Almost half of medical students object to the late term abortion of disabled babies, a new study has revealed.
Pro-abortionists are concerned that this will make it more difficult for women to access abortions.
Abortion is allowed after 24 weeks if there is a “substantial risk” of the baby having a “serious handicap”, but this requirement has been interpreted to include even treatable conditions such as a cleft palate.
According to the study 43.7 per cent of medical students reported an objection to the abortion of disabled babies after 24 weeks. And 29.5 per cent said that they would refuse to perform such a procedure.
The survey, of 733 medical students, also found that 45 per cent of them believe they should be able to refuse to administer medical treatments that run against their ethical or religious beliefs.
Dr Sophie Strickland, who carried out the research, said: “The survey revealed that almost a third of students would not perform an abortion for a congenitally malformed fetus after 24 weeks, a quarter would not perform abortion for failed contraception before 24 weeks, and a fifth would not perform abortion on a minor who was the victim of rape.”
Francesca Minerva, blogging on the University of Oxford’s practical ethics website, said: “Maybe we should stop hiring doctors who make conscientious objections in favour of the ones who are able to leave aside their moral concerns.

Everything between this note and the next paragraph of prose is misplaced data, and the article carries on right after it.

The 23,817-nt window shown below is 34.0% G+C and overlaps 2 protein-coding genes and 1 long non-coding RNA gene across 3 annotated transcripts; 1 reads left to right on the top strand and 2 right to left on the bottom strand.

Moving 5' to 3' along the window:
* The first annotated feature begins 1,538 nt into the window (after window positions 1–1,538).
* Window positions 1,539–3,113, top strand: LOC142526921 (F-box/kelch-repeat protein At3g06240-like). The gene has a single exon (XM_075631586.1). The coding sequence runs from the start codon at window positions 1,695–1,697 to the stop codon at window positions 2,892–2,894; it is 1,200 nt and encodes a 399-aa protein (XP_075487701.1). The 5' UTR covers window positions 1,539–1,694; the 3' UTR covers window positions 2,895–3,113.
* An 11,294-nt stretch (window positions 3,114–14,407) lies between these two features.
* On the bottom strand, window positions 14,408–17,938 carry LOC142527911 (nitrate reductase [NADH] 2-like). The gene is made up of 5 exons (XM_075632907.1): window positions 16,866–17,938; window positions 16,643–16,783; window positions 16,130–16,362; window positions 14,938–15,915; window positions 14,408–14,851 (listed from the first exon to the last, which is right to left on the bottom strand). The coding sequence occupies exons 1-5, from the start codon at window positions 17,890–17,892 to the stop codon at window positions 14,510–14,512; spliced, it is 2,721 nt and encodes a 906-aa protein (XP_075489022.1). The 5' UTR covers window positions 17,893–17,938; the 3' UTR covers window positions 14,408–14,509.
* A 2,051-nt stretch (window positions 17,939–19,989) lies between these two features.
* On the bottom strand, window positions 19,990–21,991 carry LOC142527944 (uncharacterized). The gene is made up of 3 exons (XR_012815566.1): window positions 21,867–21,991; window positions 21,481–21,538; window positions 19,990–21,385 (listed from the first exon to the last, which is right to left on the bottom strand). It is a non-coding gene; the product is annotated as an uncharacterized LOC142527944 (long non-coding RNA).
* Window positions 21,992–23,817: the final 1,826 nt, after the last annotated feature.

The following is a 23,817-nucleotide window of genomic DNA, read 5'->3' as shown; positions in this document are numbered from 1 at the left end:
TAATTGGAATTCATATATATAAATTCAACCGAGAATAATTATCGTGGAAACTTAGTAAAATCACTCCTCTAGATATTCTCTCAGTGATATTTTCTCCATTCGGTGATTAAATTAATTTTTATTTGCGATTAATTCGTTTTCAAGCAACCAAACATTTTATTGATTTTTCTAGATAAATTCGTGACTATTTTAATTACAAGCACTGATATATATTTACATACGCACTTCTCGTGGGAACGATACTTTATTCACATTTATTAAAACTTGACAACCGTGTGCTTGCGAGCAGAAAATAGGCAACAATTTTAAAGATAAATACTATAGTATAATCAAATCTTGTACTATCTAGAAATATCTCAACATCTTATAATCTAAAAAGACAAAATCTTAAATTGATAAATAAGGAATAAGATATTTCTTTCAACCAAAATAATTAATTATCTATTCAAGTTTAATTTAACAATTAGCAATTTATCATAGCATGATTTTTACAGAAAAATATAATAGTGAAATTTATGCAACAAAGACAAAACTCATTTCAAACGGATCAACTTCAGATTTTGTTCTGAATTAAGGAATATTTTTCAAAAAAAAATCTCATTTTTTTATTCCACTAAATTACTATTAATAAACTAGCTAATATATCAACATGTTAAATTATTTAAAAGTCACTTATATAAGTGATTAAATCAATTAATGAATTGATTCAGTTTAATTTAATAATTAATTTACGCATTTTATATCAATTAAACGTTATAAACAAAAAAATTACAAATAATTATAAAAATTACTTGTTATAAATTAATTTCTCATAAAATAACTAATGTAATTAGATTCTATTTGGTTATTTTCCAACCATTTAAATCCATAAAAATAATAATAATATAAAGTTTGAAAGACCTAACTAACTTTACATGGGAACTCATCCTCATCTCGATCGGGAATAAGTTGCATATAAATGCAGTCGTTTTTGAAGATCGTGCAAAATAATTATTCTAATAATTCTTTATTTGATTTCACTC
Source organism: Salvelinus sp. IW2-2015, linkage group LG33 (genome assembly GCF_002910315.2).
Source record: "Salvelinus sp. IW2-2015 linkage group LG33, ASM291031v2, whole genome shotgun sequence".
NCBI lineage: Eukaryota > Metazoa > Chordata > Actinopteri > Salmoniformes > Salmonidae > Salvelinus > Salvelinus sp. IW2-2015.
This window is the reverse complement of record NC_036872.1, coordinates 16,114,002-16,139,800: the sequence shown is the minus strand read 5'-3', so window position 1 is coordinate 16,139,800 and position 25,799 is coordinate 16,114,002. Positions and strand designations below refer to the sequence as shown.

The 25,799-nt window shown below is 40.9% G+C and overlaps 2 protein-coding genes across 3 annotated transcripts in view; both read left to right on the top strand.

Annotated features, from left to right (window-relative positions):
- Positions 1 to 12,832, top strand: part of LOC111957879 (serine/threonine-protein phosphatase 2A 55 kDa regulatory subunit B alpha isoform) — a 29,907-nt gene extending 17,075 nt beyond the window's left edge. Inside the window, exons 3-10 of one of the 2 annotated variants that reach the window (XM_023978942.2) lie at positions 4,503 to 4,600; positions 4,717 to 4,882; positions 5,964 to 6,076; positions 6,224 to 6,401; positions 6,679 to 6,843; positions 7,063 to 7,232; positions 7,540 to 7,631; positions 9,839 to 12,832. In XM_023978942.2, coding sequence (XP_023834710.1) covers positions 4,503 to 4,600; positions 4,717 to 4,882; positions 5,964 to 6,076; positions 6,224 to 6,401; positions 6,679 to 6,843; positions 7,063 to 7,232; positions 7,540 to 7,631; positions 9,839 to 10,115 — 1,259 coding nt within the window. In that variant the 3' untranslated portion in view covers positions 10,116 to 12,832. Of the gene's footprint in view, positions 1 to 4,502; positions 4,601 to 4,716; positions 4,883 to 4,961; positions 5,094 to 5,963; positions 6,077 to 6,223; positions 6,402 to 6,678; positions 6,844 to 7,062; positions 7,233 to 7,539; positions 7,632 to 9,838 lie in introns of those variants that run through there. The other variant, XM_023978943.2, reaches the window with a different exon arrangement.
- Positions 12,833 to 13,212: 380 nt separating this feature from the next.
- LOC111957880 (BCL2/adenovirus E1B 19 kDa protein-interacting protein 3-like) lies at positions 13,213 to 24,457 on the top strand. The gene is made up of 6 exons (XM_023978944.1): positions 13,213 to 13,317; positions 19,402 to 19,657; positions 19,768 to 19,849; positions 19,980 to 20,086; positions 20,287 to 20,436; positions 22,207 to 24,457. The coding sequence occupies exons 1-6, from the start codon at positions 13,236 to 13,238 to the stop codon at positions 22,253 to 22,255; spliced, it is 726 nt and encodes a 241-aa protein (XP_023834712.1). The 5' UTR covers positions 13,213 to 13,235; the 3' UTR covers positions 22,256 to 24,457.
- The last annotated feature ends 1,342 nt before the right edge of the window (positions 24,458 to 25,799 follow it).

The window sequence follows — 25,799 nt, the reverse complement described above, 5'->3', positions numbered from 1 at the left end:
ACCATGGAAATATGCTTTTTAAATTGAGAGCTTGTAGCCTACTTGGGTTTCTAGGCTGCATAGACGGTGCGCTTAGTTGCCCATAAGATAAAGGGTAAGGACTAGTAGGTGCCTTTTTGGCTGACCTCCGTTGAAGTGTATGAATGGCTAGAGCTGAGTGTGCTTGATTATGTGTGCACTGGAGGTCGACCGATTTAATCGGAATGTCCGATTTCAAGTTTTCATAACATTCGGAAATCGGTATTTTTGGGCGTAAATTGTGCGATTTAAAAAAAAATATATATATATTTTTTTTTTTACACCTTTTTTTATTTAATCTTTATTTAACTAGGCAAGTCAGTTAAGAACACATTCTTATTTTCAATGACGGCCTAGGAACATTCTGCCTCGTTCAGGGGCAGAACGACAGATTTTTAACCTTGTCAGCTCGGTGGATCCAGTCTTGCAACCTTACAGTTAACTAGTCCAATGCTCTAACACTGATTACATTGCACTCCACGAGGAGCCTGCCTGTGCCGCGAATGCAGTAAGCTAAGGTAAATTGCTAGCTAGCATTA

“And maybe we should discourage students to pursue a career in medicine if they cannot put their patients before their own moral or religious beliefs.”
According to General Medical Council guidance, doctors are free to refuse to carry out treatments that run against their conscience but they must inform the patient of their right to see another doctor.
Earlier this month the Government released official figures showing that nearly 18,000 babies were aborted between 2002 and 2010 on the grounds of disability. Of these 1,189 were aborted after 24 weeks.
During last year alone 2,290 such abortions were performed, with 147 of those performed after 24 weeks.
Of the 2,290 seven were performed on the grounds of a cleft palate, a condition which can be rectified by surgery, and 181 were attributed to musculoskeletal problems such as club foot.